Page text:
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SATURDAY, NOVEMBER 24, 106.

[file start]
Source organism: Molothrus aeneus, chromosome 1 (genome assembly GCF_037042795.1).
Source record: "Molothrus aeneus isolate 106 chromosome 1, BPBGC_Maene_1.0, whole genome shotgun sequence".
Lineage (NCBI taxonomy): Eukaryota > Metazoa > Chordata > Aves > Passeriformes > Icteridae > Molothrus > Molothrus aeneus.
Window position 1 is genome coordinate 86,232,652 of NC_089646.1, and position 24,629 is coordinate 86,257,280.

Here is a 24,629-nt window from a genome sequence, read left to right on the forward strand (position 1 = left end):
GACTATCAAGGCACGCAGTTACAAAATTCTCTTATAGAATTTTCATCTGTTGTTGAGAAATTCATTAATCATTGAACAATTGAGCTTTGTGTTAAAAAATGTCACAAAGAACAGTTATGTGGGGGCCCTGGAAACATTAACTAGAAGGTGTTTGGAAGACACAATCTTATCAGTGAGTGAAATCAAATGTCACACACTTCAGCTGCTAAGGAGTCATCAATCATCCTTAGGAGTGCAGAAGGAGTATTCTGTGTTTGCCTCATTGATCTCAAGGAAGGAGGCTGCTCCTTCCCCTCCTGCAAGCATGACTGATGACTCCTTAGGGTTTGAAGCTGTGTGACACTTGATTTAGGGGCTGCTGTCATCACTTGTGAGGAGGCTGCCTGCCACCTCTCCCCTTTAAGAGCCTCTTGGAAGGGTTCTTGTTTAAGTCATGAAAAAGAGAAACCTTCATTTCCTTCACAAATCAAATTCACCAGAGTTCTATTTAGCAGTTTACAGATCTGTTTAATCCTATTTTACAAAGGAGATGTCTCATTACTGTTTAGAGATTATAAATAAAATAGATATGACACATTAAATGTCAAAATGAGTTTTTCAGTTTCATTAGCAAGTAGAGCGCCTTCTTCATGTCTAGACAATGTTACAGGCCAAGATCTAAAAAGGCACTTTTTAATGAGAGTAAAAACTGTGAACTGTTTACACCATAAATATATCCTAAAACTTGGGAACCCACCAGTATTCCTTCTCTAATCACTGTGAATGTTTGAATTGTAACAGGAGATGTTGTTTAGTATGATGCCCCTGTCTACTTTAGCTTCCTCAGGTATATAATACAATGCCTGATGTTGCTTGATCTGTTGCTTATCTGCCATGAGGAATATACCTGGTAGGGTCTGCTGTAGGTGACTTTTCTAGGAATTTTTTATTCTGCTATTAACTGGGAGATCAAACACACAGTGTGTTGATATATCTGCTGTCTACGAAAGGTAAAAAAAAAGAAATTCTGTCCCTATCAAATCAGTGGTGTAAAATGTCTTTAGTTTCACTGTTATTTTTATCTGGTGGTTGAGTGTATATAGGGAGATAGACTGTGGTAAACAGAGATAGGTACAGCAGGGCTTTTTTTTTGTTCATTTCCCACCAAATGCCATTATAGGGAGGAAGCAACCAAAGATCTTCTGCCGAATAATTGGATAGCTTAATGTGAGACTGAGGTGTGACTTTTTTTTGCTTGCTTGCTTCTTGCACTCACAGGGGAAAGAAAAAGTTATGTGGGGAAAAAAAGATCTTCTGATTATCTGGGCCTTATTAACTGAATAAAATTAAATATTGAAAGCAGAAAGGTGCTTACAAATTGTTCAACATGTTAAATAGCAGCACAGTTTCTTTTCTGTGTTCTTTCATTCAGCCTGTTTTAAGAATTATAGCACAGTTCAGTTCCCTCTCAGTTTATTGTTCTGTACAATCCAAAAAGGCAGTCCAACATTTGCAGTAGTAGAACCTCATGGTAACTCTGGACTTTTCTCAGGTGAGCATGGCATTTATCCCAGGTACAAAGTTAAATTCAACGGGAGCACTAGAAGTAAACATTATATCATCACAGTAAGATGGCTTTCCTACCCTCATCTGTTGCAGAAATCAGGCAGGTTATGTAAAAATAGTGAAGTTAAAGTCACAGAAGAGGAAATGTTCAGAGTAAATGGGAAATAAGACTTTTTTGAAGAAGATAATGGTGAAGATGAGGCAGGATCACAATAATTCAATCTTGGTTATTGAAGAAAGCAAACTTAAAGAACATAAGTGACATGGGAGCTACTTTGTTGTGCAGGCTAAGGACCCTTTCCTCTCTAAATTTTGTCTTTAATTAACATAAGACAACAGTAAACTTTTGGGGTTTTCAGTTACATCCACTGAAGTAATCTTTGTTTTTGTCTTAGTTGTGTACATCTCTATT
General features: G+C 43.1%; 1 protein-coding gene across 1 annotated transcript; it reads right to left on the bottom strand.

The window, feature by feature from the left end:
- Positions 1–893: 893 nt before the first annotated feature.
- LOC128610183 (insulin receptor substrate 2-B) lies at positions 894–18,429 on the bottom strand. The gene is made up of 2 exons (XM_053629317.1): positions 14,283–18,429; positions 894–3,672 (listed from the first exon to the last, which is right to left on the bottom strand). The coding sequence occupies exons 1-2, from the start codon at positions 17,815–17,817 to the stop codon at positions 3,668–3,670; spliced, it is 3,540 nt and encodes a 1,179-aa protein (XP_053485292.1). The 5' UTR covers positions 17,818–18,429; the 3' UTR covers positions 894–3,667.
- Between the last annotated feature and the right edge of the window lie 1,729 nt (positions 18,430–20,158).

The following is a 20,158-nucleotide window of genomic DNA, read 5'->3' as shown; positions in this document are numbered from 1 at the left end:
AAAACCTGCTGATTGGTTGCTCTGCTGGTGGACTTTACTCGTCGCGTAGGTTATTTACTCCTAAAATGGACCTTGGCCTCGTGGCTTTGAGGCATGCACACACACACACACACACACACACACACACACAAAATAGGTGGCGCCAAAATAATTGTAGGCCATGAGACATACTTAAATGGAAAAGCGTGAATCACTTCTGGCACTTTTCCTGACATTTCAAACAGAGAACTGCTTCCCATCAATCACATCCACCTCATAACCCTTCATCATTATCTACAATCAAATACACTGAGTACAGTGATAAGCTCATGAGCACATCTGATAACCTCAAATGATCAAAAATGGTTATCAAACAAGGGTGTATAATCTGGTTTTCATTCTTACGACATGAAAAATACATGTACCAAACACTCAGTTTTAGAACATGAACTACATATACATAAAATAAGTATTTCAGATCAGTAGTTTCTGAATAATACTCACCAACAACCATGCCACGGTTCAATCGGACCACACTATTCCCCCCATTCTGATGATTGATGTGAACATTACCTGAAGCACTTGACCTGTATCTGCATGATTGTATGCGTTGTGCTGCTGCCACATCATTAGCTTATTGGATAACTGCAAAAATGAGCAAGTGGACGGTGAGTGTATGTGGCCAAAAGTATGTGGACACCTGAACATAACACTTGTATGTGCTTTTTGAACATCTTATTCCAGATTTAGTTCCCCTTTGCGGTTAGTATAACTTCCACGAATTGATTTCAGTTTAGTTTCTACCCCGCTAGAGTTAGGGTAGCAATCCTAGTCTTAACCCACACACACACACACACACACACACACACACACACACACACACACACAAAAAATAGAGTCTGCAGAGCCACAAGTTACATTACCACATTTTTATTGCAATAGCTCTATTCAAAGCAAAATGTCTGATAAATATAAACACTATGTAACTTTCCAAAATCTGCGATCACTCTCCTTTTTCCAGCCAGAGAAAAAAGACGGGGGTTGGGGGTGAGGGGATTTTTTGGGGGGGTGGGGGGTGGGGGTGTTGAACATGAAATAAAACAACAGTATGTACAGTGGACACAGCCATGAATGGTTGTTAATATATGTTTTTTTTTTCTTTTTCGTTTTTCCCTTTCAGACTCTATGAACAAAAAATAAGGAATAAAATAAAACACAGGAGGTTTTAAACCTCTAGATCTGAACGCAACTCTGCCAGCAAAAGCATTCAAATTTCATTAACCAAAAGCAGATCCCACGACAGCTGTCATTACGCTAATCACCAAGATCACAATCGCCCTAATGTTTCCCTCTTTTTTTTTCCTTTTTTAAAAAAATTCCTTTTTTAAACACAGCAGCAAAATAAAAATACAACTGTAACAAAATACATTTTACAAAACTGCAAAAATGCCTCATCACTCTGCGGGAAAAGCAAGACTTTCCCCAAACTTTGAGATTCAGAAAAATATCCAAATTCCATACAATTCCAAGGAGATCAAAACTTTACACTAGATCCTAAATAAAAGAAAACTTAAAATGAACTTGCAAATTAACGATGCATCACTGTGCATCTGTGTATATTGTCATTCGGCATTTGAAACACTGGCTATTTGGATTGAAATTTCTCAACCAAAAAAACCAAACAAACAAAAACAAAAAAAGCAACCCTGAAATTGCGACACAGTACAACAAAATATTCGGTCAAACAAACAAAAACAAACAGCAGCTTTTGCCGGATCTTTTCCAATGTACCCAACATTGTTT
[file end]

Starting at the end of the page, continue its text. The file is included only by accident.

President, James H. Baker, pres ident of the university of Colorado vice president, Webster Merrlfleld. un iversity of North Dakota secretary Notes from the University SICK FROM sp Had a Fine Trip Through Southern Country and En joying Himself. President and Mrs. Merrlfleld re turned Wednesday noon from their trip to Baton Rouge and New Orleans where President Merrlfleld went to at tend the annual meeting of the Nation, at association of State Universities And to present a paper on the subject, "How t» Affiliate Other Colleges in the state with the state university." President and Mrs. Merrlfleld Bpent day en route at St. Paul, two days at St. Louis and following the meeting at Baton Rouge spent three days in New Orleans. Both at Baton Rouge and New Orleans the members of the association were entertained with characteristic southern hospitality. Baton Rouge is the location of the state university of Louisiana and many of its numerous buildings were occupied as the barracks of the Un ion army during the period of Federal occupancy during and following the war. The first president of the uni versity or of the military institute which eventually became the univer "Jty was Gen. William T. Sherman, who resigned his position to enter the union army at the outbreak of the war. The members of tht National Associa tion of State Universities as well as the members of the State Agricultural Colleges and Experiment Stations, whicb met at Baton Rouge at the same time in connection with the meeting -of the State University presidents, went to New Orleans after the ad journment of the two meetings as the guests of Tulane University. For two days the members of the two associ ations were piloted through the Creole quarter and other places of historic interest in New Orleante by members of the faculty of Tulane University. At the business meeting of the asso ciation of state universities the fol lowing officers were elected for the onsuing year: Your Choice Efor 7c Your Choice for 9c Your Choice (or 25c Miscel lnaeous Savings. and treasurer, Oeo. E. Fellows, versity of Maine. In the absence of R. H. Jesse, presi dent of the university of Missouri, who was president of the association for the present year, President Van Hlse, of the University of Wisconsin presid ed at all the meetings of the associa tion. BIOLOGICAL CLUB LECTURE. An Interesting Young by Dr. One Given -The Topic. Dr. Young gave a lecture on the "The Reaction of Lower Organisms" before the Biological Club last Friday After Introducing his subject several experiments were performed on the one celled from Paramoeclum, a form of common occurrence. The little fellows were studied with reference to their reactions to light, heat, and chemicals. The slides were, projected upon a screen so that the results were easily seen. In this connection Dr. Young also expplained the theory of "motor" reaction, as advanced by Pro fessor Jennings, of Pennsylvania, and of the Smithsonian institute at Wash ington. to explain how the lower or ganisms, though deprived of any ner vous system, move toward or away from the source of stimulus. Among the other interesting slides shown was one of the so called "red snow." The Biological Club is one of the oldest student organizations in the Universi ty, and It is anticipated that its twice a month meetings will be largely at tended. ADDITION TO THE MUSEUM. Has Lately Been Made—Is a Yuca Root of Peculiar Form. An interesting specimen of a yuca root has recently been secured by Dr. Llbby. It was found in the Black Hills of South Dakota, by a Sioux In dian woman, and was dug up with great labor, partly jwing to the pe culiar tough and fibrous character ot" the yucca root. The specimen resem bles a human form and was held in high esteen by the Sioux in the locali ty where it was known, on account of its supposed curative powers. It will be added to the university museum. THE DICTIONARY'FIGHT. Laird Lee, publishers, of Chicago, are having a tilt with G. and C. Mer riam Co. on the dictionary question. The former publishers seem to have stolen a march and have had their publications awarded the highest place at the World's expositions and are now having them adopted in many of the best schools. There is a bat tle of words upon words going on and each publisher says very uncompli mentary things about his opponent. One 10c can whoic or ground Spices. One 10c package Diamond Crystal Salt One 10c can Soup. One 10c can Vanilla or Umon Kx tract. Osie 10c can Hamburg Steak. One pound ISc ground Coffee. One 15c Lamp Chlmnty. One 15c can Hominy. One 15c bottle Catsup. One 12 l-2c can Lewis Lye. One 15c box Matches. One 20c Market Basket. One 15c bottle Mixed or Chow Chow Pickles. One pound Prunes. One package Egg Noodle One 15c Clothes Lino. One 35c Wash Board. Oue pound 35c Tea or Coffev. One gallon 40c Vinegar. Three 12 l-2c I.amp -Benner, Befjgf & Garvin- Is Your Food Want Written On This List of Savings? If it is, lose no time in telling us about it. Some items that were he re yesterday are gone today— many that are here today will be gone tomorrow—and in ten days we will have completely discon tinued this department. Those who buy today will be able to smile later on, when those less provident are paying much higher prices. Call No. 250 on either phone. Chimneys. One quart Penoctie Syrup. 18 pounds Granulated Sugar, #1.00. One quart Dill or Sour Pickles, reg. 40o for 27c. GREEK OR BLACK TBA, BULK OB PACKAGBS. 40c per pound tor 30c 50c per pound for 38c 60c per pound for 38c 70c per pound for 54c Spices in Bulk, regular 40c per pound for 21c One gallon can Tomatoes, regular 60c for 30c. One 40c bottle Heine's Malt Vinegar tor 25c. Scales, Fixtures, Horses. Wagons., etc. are all included. Though It is sixteen years since the great International Dictionary was first published and it Is some time since the supplement In the back part of this book has been revised yet there are many who think no other lit book exists. The unabridged dictionary is such an extensive work that it would be a laborious task to critically ex amine it hence the general public have no disposition to do so. However, since several publishers have come in. to competition they arc finding many glarlng errors in- the International. Chiefest, It seems, of all Is the fact that the people have been pay ing a very exorbitant price for pres tige. Greed, it seems, knows no bounds. This is an age of exposure and double dealing and it now comes to light that the educated have been the prey of vultures. Dr. Halfyard has gone to Rochester, Minn., at which place Mrs. Halfyard is detained on account of sickness. Goes to Bismarck. Dr. Libby went to Bismarck Friday night to arrange an exhibit of histori cal materials for the State Historical Society. Course of Lectures. A course of lectures is to be given next week in the Bible Normal Depart ment of Wesley College. These lec tures will include sketches of Egypt, Babylon, Assyria and Israel. Newly Enrolled. II. E. Miller and P. A. Hanson are newly enrolled students in banking and bank accounting. Mr. Miller holds a B. A. degree from the former Red River Valley University. New Stnirjnts. The six new students enrolled at the university during the week are: Mi3s Tillie Hofto, Thompson Daniel C. McGuire, Grand Forks Harry G. Knapp, Lisbon Frank Kolda, Michi gan City Anton Kolda, Michigan City: Agnee Kolda, Sarnia, N. D. Excellent Position. Miss Anna Larson, graduate of the School of Commmerce in 1902, has re cently secured an excellent position as stenographer for the law firm of McClure & McClure of Seattle, Wash ington. Her brother, Fred Larson, graduate of the university Law school in 1905, is now a prosperous lawyer at Turtle Lake, N. D. An Addition Made. A new ammeter and a voltmeter have recently been added to the phy sics department for lecture-room pur poses. They can be read at a dis tance and hence they are especially valuable for this class of work. They will be mounted in the department shops, where Mr. Evan Mcllrath acts as assistant A large amount of con structive work is done here together with the usual repair work. Your Choice (or Sc Your Choice (or 11c. Your Choice for 19c Miscel laneous Savings. Our Stores are open every evening until 9 o'clock. Benner, Begg & Garvin THE IVBSIHQ TUBS, BRAND FORKS, N. O. Commercial Department. There are now 108 students enrolled in one or more subjects in the School of Commerce of wuich Prof. N. W. Bryant is the head. About twenty five per cent of this number are tak ing all of their work In the depart ment. The demand for work in type writing increases. Th.rteen machines are now in constant use during an av erage of seven hours daily. More machines will be added after N'ew Years. Interesting Lecturc. On Thursday of last week Dr. Stew art gave a lecture on the electric cur rent and illustrated experimentally some things it would do. The lecture room was crowded, and many wer«-. unable to secure standing room. Di Stewart, hopes to give one lecture of a similar cliaractetr each term. The coming numbers will occupy two hours instead of one, allowing ample time for repeating each lecture so that all who are interested may have a chance to attend. These lectures are voluntary and are intended for the general student body. It is to be hoped that all departments may find opportunity of acquainting students with their work in alike manner. WINTER TEACHERS SCHOOL YVIIl l»e Opened at the University on annary 3—The Courses of Stndy Offered. The winter school for teachers at the university offering an excellent opportunity to review all the common branches and to pursue any subject offered in the normal department or in the teachers' college, begins Jan. 3, 1'907, and continues ten weeks, or up to the time of the teachers' exam ination in March. Only teachers or prospective teach ers who have completed eight grade work are admitted to these clesses. All certificate subjects are offered and final standings, if satisfactory, are accepted by the state superintendent in lieu of examination. Board and room in Grand Forks it. about $4 per week. Convenient tran sit by electric street car line to and from the university. Subjects and Instructors. English Grammat—Prof. Kennedy. Theory and Practice—Dr. Ladd. U. S. History—Dr. Llbby. Civics—Dr. Boyle. Physiology—Prof, tfrannon. Geography—Prof. Bryant. Arithmetic—Mr. Rysgard. Teachers may enter the regular classes in algebra, geometry, physical geography, physics, vocal music, draw ing or other subjects in the normal course for which they are prepared. The Stacy Fruit company of Valley City have established a distributing depot at Kenmare. One 10c Can Hunt's or I. C. Baking Powder. One 10c package Buck Tobacco. One 10c package Stove PoHsb. One 10c can Vlena Sausage. One pound 10c Herring. One 10c can Corn. One pound 10c Rice. One 16c package Macaroni Wheat or Flaked Rice. Oue quart 25c Sweet Pickles. One 20c can Grapes. One 20c can Lima Beans. One 20c can White Wax Beans. One 25c can Calumet Baking Powder. One 25c can Pork and Beans. One 25c bottle Blue Label Catsup. One 25c can Phosphates. One 35c bottle Heinz's Pickles. One 25c bottle Lemon, Strawberry, Or ange or Pineapple Extract. One 25c can Home Brand or Magnolia Salmon. One 40c can Log Cabin Camp Syrup for 32c. One 70c can Log Cabin Camp Syrup for 59c. One 65c can Penoche Syrup for 44c. One 75c can Copenhagen Snuff for 59c. One 50c can Liquid Veneer for 35c. One 50c box Searchlight Matches for 30c. Fruit Jars per 65e tor 40c. dozen, pints, regular Quarts, regular 75c for 60c. One 5 pound $1.00 can Hunt's Baking Powder or 70c. One 76c gallon Jar Mustard or 69c. How Men's Ribbed Union Suits. natural gray color, suit $1.25 Men's Union Suits, made from Egyptian Combed Yarns,per *"it $1.75 Men's Fine Hibbed Merino Un ion Suits, natural gray color per snit $2.50 Men's Natural Wool A party of British caught up with Ryan unexpectedly and made him a prisoner. There was an Inclination and a purpose to butcher him on the spot, but he was a Colonial officer, a soldier under the laws of war, and en titled to be treated as such. It was finally agreed, therefore that he should be tied and taken to the nearest Brit ish post But there was no rope. A young man named Booth, a Tory, said he would go home and get a pair of cotton lines, used in those days for ploughing. 'I'd give,' and he grinned at Ryan 'a whole season in the corn field to see that old tied.' He brought the lines, and Ryan was sent off.In some way he got loose. Was rescued, maybe. The first thing he did was to notify Booth that he meant to kill him. Booth hid in the wcods and Ryan couldn't find him. "It was late in the spring, when, one morning before the break of day. Ryan buried his musket in a pile of dead leaves and climbed a bushy poplar tree near Booth's house. He waited all day. Women went to the spring to get water, balancing the buckets on their heads, as is the practice in the south, and one of them put out a wash. Ryart kept on watching there in the tree. "About an hour before sundown a sister of Booth went along the grass bordered path to the spring. She had a wooden water bucket in her hand, and Ryan, right above iter, among the branches, saw something in it. When she got to the spring she looked cau tiously about Seeing, hearing noth ing, she took a tin bucket out of the wooden one and started off into the forest. Ryan slid from the tree, found his gun and stalked her as he would a deer. "She came to a log, where her broth er met her. He ate and she talked. Ryan purposely made a noise and they looked and saw him. musket in hand, only a few feet away. They fell on their knees and pleaded, but Ryan killed Booth right there, in the pres ence of his sister. My grandfather named his son after Ryan, and the son, my father, gave the name to me." His Father. "And your father?" I asked. "He was a cotton planter, with 1,800 acres of land, and about fifty slaves. At his death—I was two years old—my mother took up his family and business burdens. I was the youngest of nine living children, and two were dead. She added to her real and chattel pro perty until she had several plantations some 3,500 acreB of land in all, and a hundred slaves. The average value of slaves, old and young, men and women was, I should say, $1,000. "My brother, a brilliant man, never could go to an auction without buying afield hand or two. In fact, he spec ulated in them, getting them near our home and taking them to Texas and Louisiana. Being a young fellow, and Union salmon .$3.00 Suits in gray and colors, per suit Men's Fine Worsted Union Suits in gray, blue and sal mon colors, per suit .... $5 and $7 BY. JAMES. B. MORROW Going into a fence corner for a fig ure of speech—it scarcely could be called a flower—Senator Benjamin R. Tillman said: "I grew up as wild as a jlmson weed In some respects." He had been talking of his childhood. First, however, he told why Ryan had been made apart of his baptismal name. Now and then he took off one of his slippers and scratched the sole of his foot. "The Ryan in my name came from an old Whig captain who served in the Revolutionary War," he said. "He was a neighbor of my grandfather and a terrible man against the Tories. There were many Tories in South Carolina They were a third of the population, guess. Ryan was a terror in all that region. The Tories fled to the timber, with him in pursuit. After the British captured Charleston, the Whigs and old Ryan took to the woods. Benner, Bejjg & Garvin MEN'S WINTER OVERCOATS DON'T "PUT OFF* BUYING UNDERWEAR Men who buy today will jet a sure fit and unlimited choice. having just started out for himself, his credit was not established, and my mother indorsed his notes. So she came to owe $20,000, slaves being rather a drug in the market at that time, and I was taken from school that I might help her. I rode about the country for a year, paying bills and cancelling notes. Through her busi ness genius and my activity we re duced her indebtedness to $5,000," "Where did you go to school?" "My first teacher was Anna Arthur, sister of Chester A. Arthur, who be I came president of the United States. I When I was thirteen years old I was sent thirty miles away to Bethany Academy, to George Galphin, a local I tcacher of fine ability and wide re nown. I boarded with an old teacher I who was very poor. I didn't want to hurt his feeling by quitting his house I or telling him the truth, but I didn't get enough to eat. My luncheon was a corn muffin and a bottle of sorghum molasses. I thought of the hams, I chickens and good things at home, and was hungry, but not unhappy. I worked hard, reading Virgil and Hor ace, getting into the Greek reader and doing splendidly in mathematics. At I the end of the Arc chosen best If .elected now. The ultra overcoats of this season are form fitting. They have long center vent and the seams are flared at the side, giving a squared military effect To the average man of normal proportions they are extremely becoming. The Benner, Begg & Garvin coat in this style is called the CAVALlER. It may be had in various lengths and with greater or less modifications of the style points. We also show a select line of the GIBSON 01 full box overcoat in 44, 46, 50 and 52 in. lengths. The materials are Friezes, Vicunas, Car Meltons, and Worombo Chinchillas black, Oxford and some fancy Scotch effects. $10 12.50 15 18 20 to 35 Men \s and Benner, Begg & Garvin jiman Tillman Lost His Eye year I went home to spend a short vacation and to become a soldier. Then I lost an eye. Gam betta, the French statesman' plucked out one of his while a boy so that he wouldn't have to be a priest. I might have been a colonel or a general if I hadn't gone in swimming. "I went to a mill pond one day with a number of companions, and re mained in the water for three hours. While walking home In hot sun I felt a pain in my left eye. I supposel was run down by the hard work at school and by the want of wholesome and nu tritious food. My eye becoming worse a physician was called. He said I had erysipelas. I suffered awfully, and finally my mother sent to Augusta, thirteen miles distant, for a doctor whom we always consulted in serious cases. He confirmed the diagnosis of the other doctor. Well, in ten days, perhaps, my eye burst. Then it was found that I had a fibroid tumor, the growth of which had caused me intense agony and destroyed my eye. "I was il a long time. The war came to an end, but I had taken no part in it. I helped my mother In the management of her affairs, and then bought a plantation in Florida. But my health was not good in that region, labor was dear and scarce, and I came back to South Carolina. My mother gave each of her children a farm, and by her gift I came into the ownership of four hundred acres of land." HAD NOT CONSIDERED IT. Secretary Root Has Something To Say On Dismissal. Aaaoelate* Preai to The Ertalai Tinea, Washington, D. C.. Nov. 24.—Secre Taft said that he had not considered any action by congress in relation to the discharge of the negro troops who "shot up" Brownsville, Tex., and were ordered dismissed from the service in consequence of their acts. "But there is one thing I have learned that con gress can do," he said laughingly. "It can Investigate. I know that from ex perience. for congress has investigat ed everything 1 had anything to do with." ARRESTED REVOLUTIONIST. Eiga, Nov. 24.—Jan Zandberg, a rev olutionist for whom the police have long been searching, was arrested here. He had been living under the passport of his brother and confessed that he murdered his brother in a for est and took his passport to escape police observation. PAGE THRU Heavy Fleeced Shirts Drawers per garment 37c Derby Bibbed Shirts Drawers, natural gray buckskin colors, per 75c and $1 Men's and and garment Men's Fine Ribbed Shirts and Drawers, double back and double breasted.' per gar ment $1.50 Men's Fiue Australian Wool Shirts and Drawers, double breast and Double back in shirts, per garment .$2.00 Men's Fine Ribbed Silk and worsted Shirts and Drawers per garment $3.00 NEW A. B. STATION At Devils Lake Will Sooa be Completed Defeat In creased Jurisdiction. Devils Lake, N. D., Nov 84.—The new passenger station being tnrilt by the Great Northern at Devils Lake will be completed and ready to move into in about three weeks. Work men are busy laying cement Soon and finishing the interior. As the work progresses it beocmes evident that the station will be one of the finest in the. West The old passenger station bas been moved back about ten feet to make room for the tiling walk which will be several hundred feet long. When the new station is completed the old station will be utilised for freight office purposes. The proposition to increase the jurisdiction of the county court in Ramsey county was defeated by a majority of 11 votes. Under existing circumstances increased jurisdiction would not only expedite a large amount of legal business, bnt would lessen the cost to litigants and tax payers. M. F. Arnold, a workman ou the sewer, was given his check by the foreman last Saturday in Iluseby's hotel, and said he would go and get. it cashed and return and pay hi* bill. He failed to return. Chief Hurst was notified and learned that Arnold had purchased a ticket to Penn. Hurst went to Penn on the next train where he found his man, arrested him and brought him back to this city Sunday. On Monday Arnold paid his bill and all costs, and was released. If the weather continues favorable the contractors expect to drive the last spike in the Devils Lake-Aneta ex tension by the 1st of December. At present the track layers are working in the vicinity of Pelican Point bridge. Under normal conditions a mile of track is laid each day. but the late stormy weather has greatly retarded the work. The employment agencies east keep sending men out, but they do not stay long. The surfacing crew is closely following the steel gang, and the road will be in good condition for traffic as soon as completed. The Farmers' Grain company has recently opened two new elevators on the Aneta extension, one at Tolna in charge of Harry Knauss, and one at Pekln in charge of Henry Deehr. Peter Torgenson, formerly employed at the city dray line at Churche's Ferry, but now operating the Louis Wirtz farm, drove to Church'sF erry about midnight Saturday and consult ed Dr. Flath relative to a disarrange ment of the internal organs of his body. The doctor discovered that the man was suffering from strangulated hernia and that an immediate opera tion was necessary to save his life. The operation was performed soon after midnight and was very success ful. Mr. Torgenson is now resting easy at the doctor's home, and will be around again in a few weeks. On Thursday Harry Belding and Edward Combs went down Into the big Great Northern railway well at Pens to make some repairs. The well is sixty-eight feet deep and the water twenty-five feet deep. Down forty feet from the top the men, standing on platforms, opened a hole in the curb ing. When the cutting was finished the mud and water gushed in with such force that it threw the plank on which Belding stood and he was thrown backward into the water. With rare presence of mind he grabbed on? of the posts, called for help, and Combs hauled him out.